Dr Conrad Murray aired his side of events about the death of Michael Jackson in a documentary shown on both British and US media. The Dr Murray documentary entitled, Michael Jackson and the Doctor: A Fatal Friendship.' was aired even after Murray declined taking the stand to defend himself during his just concluded trial.
Throughout the documentary, Dr Murray made various claims that served only to portray Michael Jackson as a mentally broken man way before the good Doctor entered his life. Murray's interview on MSNBC, some would argue, was distasteful in light of circumstances. In some respects, it perhaps came off as the desperate attempt of a guilty man trying to save face in light of all the damning evidence pointed in his direction. Did Dr Murray appear remorseful during the documentary? The court of public opinion has already begun, in earnest, to cast its view on that very question.
There is an issue at the forefront, I believe, of what is ethically and morally acceptable as it pertains to whether Murray, found guilty of causing Michael's death, should have been allowed to speak to the media in such specific terms. His boundaries during the interview went much more beyond medical explanations, as he pointed towards Michael's depleted finances in stating that AEG Live CEO, Randy Phillips, told him before the Tour that Michael Jackson does not have a f**king cent to his name.
AEG Live is the company that was promoting the fifty concert dates in London before Michael died. During the documentary, Murray claimed AEG's CEO said to him in an angry tone, "He's [Michael] is going to be homeless_..I'm paying for the toilet paper he wipes his f**king ass with." AEG's CEO, of course, aggressively denied these statements ever came fron his lips during the trial. So it leaves the question on everyone's mind; would Murray go so deep as to lie to make himself look more favourable to the public? It is certainly the public he is attempting to appease, as in if he had all this knowledge of Michael's alleged depleted condition, then why during the trial did he not take the stand and allow his side to be heard, from him?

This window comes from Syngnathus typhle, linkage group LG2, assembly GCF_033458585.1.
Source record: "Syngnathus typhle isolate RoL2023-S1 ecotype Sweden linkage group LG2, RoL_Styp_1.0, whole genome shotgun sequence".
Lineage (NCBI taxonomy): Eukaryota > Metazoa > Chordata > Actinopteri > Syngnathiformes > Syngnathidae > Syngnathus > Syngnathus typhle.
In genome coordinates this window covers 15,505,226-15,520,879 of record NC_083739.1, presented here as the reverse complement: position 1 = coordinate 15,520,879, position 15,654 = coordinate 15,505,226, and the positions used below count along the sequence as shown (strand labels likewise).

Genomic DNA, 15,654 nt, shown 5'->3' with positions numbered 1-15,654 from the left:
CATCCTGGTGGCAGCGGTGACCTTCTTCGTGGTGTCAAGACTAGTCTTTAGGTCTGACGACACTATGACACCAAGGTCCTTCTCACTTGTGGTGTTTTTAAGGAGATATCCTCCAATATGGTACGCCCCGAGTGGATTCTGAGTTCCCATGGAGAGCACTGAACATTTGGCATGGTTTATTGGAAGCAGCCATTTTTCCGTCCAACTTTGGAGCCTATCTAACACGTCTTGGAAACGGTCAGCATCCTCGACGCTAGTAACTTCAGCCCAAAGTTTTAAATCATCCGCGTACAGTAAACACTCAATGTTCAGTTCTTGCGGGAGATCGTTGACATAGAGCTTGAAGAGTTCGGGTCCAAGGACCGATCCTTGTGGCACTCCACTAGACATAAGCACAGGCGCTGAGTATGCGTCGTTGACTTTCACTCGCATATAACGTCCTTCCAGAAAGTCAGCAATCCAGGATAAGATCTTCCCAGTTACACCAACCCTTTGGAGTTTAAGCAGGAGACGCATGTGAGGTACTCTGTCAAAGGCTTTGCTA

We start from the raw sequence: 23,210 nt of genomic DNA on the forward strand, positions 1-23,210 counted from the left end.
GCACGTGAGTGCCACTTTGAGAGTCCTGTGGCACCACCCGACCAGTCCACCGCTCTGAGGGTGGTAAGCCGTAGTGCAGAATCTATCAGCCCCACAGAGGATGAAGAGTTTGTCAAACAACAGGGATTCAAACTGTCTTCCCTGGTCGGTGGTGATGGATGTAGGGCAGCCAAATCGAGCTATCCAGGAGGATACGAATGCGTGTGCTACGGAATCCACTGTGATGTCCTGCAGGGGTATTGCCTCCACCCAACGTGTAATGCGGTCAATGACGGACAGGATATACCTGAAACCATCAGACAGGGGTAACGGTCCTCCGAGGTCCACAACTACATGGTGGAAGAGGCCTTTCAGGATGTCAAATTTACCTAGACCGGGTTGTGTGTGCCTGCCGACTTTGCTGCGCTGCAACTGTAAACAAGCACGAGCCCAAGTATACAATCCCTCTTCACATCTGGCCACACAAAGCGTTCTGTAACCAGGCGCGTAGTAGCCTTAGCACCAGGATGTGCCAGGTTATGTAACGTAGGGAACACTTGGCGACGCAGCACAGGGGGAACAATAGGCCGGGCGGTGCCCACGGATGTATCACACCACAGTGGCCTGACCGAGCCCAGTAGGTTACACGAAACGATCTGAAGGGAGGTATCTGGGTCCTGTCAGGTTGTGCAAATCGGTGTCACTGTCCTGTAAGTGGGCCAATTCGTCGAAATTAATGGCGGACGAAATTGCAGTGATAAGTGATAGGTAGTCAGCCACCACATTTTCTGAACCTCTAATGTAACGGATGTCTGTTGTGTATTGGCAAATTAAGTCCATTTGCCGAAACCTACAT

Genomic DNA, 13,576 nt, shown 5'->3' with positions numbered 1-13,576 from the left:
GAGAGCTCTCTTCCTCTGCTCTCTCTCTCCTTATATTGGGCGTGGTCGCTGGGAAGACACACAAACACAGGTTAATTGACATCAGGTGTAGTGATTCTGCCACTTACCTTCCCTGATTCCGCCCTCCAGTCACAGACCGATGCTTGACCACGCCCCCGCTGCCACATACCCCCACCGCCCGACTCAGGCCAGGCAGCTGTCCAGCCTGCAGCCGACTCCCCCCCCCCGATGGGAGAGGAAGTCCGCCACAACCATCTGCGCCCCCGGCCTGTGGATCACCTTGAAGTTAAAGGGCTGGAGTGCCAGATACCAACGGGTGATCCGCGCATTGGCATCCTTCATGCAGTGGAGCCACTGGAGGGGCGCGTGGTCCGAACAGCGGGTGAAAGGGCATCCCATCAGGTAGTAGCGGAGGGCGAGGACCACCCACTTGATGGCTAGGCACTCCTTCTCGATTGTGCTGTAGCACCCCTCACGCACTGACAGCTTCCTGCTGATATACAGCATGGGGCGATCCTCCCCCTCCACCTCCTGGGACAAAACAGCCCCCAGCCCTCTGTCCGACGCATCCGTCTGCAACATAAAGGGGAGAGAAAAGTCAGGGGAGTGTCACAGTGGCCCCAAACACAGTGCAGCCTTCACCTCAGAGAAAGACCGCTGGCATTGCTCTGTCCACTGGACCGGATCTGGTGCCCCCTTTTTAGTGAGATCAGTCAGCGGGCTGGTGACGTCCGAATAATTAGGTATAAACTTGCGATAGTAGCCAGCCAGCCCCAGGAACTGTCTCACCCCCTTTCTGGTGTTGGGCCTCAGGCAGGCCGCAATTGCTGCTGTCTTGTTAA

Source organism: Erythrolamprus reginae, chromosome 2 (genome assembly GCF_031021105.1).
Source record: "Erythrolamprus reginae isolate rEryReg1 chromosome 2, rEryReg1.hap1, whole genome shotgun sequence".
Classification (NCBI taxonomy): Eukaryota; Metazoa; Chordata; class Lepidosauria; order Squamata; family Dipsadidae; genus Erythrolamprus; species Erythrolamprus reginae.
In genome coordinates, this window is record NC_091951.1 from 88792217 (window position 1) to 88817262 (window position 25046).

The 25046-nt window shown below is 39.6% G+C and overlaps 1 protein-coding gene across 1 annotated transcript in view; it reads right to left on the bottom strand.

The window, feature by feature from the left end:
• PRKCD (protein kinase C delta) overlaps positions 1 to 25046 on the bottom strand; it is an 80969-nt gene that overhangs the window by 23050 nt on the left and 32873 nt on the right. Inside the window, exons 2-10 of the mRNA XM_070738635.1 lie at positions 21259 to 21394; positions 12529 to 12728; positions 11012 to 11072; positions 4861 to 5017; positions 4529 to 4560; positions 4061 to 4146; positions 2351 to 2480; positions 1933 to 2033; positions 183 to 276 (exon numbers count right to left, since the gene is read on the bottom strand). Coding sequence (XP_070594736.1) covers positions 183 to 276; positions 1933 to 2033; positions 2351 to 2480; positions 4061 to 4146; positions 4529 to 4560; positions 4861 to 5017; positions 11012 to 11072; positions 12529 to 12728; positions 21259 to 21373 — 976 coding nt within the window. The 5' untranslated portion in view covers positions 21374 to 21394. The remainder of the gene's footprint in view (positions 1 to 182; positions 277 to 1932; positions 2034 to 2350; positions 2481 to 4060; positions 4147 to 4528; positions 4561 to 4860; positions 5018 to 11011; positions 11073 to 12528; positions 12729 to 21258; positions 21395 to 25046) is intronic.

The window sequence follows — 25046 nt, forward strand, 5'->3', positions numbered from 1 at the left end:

It is already an unwelcomed practice to slander but to slander someone in death, the way Murray has done in his portrayal of Michael Jackson, carries a bad stench of insensitivity and mindlessness with it.
During the documentary, Dr Murray insinuated that Michael was a bed wetter. He stated that he had to persuade Michael to clean the bedroom that he slept in because he peed the bed."
According to Murray, "It did not smell good. It was mildew, and I had to get it clean. Who would ever believe that a man his age would still be wetting his bed?
I frankly was astounded to hear these allegations coming from Dr Murray and I seriously have to question whether Murray is devoid of decency in making these very damaging claims that cannot be verified by anyone but him, or defended by Michael Jackson himself, as he is now dead.
Michael may not have been your average 50 year old man but the evidence against Dr Murray during the trial highlighting his negligence in caring for Michael in those final moments was shocking. I would have thought that if he were in receipt of $150,000 a month, then he would have ensured that Michael's care was top notch.
I do not believe Dr. Murray intentionally intended to harm Michael Jackson. His documentary appearance does though make it seem that he believes he is the victim in this situation. No Dr Murray, you were not. Michael Jackson was the victim who paid with his life.
One of the fundamental rules of practicing medicine is to do no harm. Using a dangerous drug such as propofol in the confines of Michael's bedroom, and then leaving him unattended, all medical experts are agreed that this points to a severe dereliction of duty.
The documentary just aired will no doubt raise further questions about the ethics of the man who will go down in history as the one responsible for causing the death of a global icon.
Photo Credit to Chip Hazard
Jeevan Robinson is Editor-in-Chief of MNI Alive. He can be reached at